Local councils are being urged to ‘clear the clutter’ by getting rid of unnecessary road signs and street furniture that blight the appearance of towns.
The Govt’s Communities Secretary Eric Pickles and Transport Secretary Philip Hammond are worried that the character of the country’s urban spaces is under threat. So they have written to councils asking them to reduce the number of signs where they can. The intention is also to make the streets tidier and less confusing for drivers and pedestrians. It is believed that some traffic signs and other items such as safety railings are installed by councils who mistakenly believe that they are legally required to do so. While it is true that some signs must be there, Department for Transport guidance is to install as few as possible.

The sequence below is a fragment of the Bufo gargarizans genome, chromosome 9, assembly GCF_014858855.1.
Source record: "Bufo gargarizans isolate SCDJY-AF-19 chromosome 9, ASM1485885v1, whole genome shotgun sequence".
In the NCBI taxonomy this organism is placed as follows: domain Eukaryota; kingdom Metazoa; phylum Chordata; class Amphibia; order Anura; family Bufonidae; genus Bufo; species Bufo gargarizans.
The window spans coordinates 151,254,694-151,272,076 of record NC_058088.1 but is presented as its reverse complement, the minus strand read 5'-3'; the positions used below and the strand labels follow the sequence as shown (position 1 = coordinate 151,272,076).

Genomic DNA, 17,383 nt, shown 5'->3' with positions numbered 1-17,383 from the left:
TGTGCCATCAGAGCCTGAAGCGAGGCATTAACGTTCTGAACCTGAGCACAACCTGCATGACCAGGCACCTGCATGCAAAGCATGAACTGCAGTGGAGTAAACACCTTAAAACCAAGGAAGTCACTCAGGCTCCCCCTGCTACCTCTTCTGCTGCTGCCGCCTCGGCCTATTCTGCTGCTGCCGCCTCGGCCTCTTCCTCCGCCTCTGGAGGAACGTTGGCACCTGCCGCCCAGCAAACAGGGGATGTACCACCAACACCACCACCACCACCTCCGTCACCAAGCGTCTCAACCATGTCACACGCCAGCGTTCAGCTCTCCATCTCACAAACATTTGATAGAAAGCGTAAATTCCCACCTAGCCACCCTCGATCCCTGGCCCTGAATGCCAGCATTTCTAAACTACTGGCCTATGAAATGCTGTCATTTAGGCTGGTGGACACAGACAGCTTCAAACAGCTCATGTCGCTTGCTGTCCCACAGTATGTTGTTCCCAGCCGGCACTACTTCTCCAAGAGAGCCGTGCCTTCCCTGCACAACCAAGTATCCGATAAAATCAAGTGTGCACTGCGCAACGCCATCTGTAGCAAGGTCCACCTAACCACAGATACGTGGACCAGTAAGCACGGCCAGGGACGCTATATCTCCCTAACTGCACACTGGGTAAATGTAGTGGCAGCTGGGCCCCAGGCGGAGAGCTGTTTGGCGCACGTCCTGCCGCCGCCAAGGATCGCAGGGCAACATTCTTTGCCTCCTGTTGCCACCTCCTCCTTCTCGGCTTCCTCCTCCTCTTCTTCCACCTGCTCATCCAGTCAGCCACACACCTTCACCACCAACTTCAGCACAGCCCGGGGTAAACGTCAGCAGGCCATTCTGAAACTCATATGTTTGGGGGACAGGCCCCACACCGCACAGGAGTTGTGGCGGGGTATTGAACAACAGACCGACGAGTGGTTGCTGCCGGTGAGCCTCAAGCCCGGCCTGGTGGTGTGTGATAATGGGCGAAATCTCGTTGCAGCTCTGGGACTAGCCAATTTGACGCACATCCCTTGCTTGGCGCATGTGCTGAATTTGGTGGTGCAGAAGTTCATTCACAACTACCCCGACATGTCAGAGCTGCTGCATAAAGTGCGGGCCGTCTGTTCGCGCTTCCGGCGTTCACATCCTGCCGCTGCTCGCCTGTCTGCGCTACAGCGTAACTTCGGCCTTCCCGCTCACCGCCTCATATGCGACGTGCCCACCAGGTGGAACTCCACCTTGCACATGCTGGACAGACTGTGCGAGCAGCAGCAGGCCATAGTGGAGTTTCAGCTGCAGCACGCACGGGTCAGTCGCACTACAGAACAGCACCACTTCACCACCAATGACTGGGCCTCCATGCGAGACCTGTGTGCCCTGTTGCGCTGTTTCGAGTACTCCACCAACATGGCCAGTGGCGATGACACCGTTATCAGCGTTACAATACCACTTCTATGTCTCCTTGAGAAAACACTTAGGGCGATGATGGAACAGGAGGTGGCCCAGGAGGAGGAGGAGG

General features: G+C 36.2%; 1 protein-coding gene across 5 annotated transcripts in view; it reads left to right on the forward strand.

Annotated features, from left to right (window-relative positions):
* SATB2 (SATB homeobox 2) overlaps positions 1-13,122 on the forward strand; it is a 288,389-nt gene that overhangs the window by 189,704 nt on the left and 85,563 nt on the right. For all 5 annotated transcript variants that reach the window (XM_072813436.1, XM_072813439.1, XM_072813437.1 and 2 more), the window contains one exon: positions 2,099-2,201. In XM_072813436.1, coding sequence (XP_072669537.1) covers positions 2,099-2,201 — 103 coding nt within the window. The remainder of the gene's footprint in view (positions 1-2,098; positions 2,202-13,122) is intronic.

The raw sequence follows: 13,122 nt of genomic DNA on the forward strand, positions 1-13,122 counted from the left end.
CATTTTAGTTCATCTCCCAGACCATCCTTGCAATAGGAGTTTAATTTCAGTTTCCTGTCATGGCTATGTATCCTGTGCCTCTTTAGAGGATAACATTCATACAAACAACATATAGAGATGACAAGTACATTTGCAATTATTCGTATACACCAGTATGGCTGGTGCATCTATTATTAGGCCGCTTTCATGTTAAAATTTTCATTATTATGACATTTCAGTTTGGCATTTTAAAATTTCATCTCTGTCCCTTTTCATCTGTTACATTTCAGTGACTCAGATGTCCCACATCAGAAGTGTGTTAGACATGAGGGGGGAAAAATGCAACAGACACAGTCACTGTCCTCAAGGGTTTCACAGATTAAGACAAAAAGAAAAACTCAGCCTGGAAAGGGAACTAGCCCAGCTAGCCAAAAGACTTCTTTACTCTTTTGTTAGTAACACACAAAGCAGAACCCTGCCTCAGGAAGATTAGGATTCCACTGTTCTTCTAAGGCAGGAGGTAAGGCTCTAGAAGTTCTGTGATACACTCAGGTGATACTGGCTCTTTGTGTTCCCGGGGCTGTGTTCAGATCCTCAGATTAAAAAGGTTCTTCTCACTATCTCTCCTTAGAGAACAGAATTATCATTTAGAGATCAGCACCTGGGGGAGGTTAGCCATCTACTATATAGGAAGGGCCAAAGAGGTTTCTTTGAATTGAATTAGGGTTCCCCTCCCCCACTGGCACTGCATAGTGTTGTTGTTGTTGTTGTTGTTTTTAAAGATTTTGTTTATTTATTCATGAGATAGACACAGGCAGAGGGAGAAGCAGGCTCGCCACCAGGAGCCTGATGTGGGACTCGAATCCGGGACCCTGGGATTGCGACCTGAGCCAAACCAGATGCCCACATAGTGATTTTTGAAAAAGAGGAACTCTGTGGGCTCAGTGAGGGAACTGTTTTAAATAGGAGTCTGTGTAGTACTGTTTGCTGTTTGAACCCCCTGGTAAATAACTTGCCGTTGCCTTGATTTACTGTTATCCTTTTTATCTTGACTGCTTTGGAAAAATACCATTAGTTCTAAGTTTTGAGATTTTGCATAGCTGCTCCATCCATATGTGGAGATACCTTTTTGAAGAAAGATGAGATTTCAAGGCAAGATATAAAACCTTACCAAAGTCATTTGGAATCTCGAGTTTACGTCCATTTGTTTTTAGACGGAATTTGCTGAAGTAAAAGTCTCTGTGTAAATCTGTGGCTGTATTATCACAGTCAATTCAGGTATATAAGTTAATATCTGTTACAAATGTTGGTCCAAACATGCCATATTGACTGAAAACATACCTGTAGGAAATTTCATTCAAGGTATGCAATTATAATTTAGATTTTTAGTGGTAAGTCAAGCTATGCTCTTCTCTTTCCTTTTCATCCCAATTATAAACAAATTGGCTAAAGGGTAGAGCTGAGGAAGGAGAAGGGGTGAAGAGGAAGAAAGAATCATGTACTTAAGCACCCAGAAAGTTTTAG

The DfT is reviewing its signs policy and will be issuing new guidance later this year.
‘Our streets are losing their English character,’ says Mr Pickles. ‘We are being over-run by scruffy signs… wasting taxpayers’ money that could be better spent on fixing potholes or keeping council tax down.Very little is dictated by law. Uncluttered streets have a fresher, authentic feel, which are safer and easier to maintain.’